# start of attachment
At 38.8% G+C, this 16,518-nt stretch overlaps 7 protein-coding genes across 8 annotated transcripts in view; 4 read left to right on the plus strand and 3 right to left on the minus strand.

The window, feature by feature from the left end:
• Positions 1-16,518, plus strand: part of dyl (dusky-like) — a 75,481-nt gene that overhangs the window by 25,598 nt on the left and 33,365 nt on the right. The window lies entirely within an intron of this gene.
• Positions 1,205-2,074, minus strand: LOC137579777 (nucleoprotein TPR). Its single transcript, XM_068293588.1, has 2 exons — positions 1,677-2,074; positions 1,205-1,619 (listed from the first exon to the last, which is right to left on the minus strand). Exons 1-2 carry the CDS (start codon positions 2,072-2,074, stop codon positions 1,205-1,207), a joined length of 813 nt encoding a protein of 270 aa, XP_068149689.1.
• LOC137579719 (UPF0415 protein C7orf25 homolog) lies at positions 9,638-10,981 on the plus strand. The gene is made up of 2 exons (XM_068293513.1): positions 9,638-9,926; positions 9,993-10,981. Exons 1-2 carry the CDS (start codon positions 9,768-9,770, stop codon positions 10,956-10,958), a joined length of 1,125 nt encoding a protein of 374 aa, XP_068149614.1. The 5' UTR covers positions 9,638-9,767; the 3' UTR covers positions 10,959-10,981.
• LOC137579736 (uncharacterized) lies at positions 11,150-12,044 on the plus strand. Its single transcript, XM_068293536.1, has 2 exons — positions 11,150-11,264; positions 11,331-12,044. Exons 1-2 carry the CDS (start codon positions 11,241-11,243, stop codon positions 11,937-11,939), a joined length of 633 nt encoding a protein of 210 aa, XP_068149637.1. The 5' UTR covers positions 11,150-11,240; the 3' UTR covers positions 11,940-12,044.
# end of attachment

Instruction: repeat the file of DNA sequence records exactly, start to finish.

At 38.8% G+C, this 16,518-nt stretch overlaps 7 protein-coding genes across 8 annotated transcripts in view; 4 read left to right on the plus strand and 3 right to left on the minus strand.

The window, feature by feature from the left end:
• Positions 1-16,518, plus strand: part of dyl (dusky-like) — a 75,481-nt gene that overhangs the window by 25,598 nt on the left and 33,365 nt on the right. The window lies entirely within an intron of this gene.
• Positions 1,205-2,074, minus strand: LOC137579777 (nucleoprotein TPR). Its single transcript, XM_068293588.1, has 2 exons — positions 1,677-2,074; positions 1,205-1,619 (listed from the first exon to the last, which is right to left on the minus strand). Exons 1-2 carry the CDS (start codon positions 2,072-2,074, stop codon positions 1,205-1,207), a joined length of 813 nt encoding a protein of 270 aa, XP_068149689.1.
• LOC137579719 (UPF0415 protein C7orf25 homolog) lies at positions 9,638-10,981 on the plus strand. The gene is made up of 2 exons (XM_068293513.1): positions 9,638-9,926; positions 9,993-10,981. Exons 1-2 carry the CDS (start codon positions 9,768-9,770, stop codon positions 10,956-10,958), a joined length of 1,125 nt encoding a protein of 374 aa, XP_068149614.1. The 5' UTR covers positions 9,638-9,767; the 3' UTR covers positions 10,959-10,981.
• LOC137579736 (uncharacterized) lies at positions 11,150-12,044 on the plus strand. Its single transcript, XM_068293536.1, has 2 exons — positions 11,150-11,264; positions 11,331-12,044. Exons 1-2 carry the CDS (start codon positions 11,241-11,243, stop codon positions 11,937-11,939), a joined length of 633 nt encoding a protein of 210 aa, XP_068149637.1. The 5' UTR covers positions 11,150-11,240; the 3' UTR covers positions 11,940-12,044.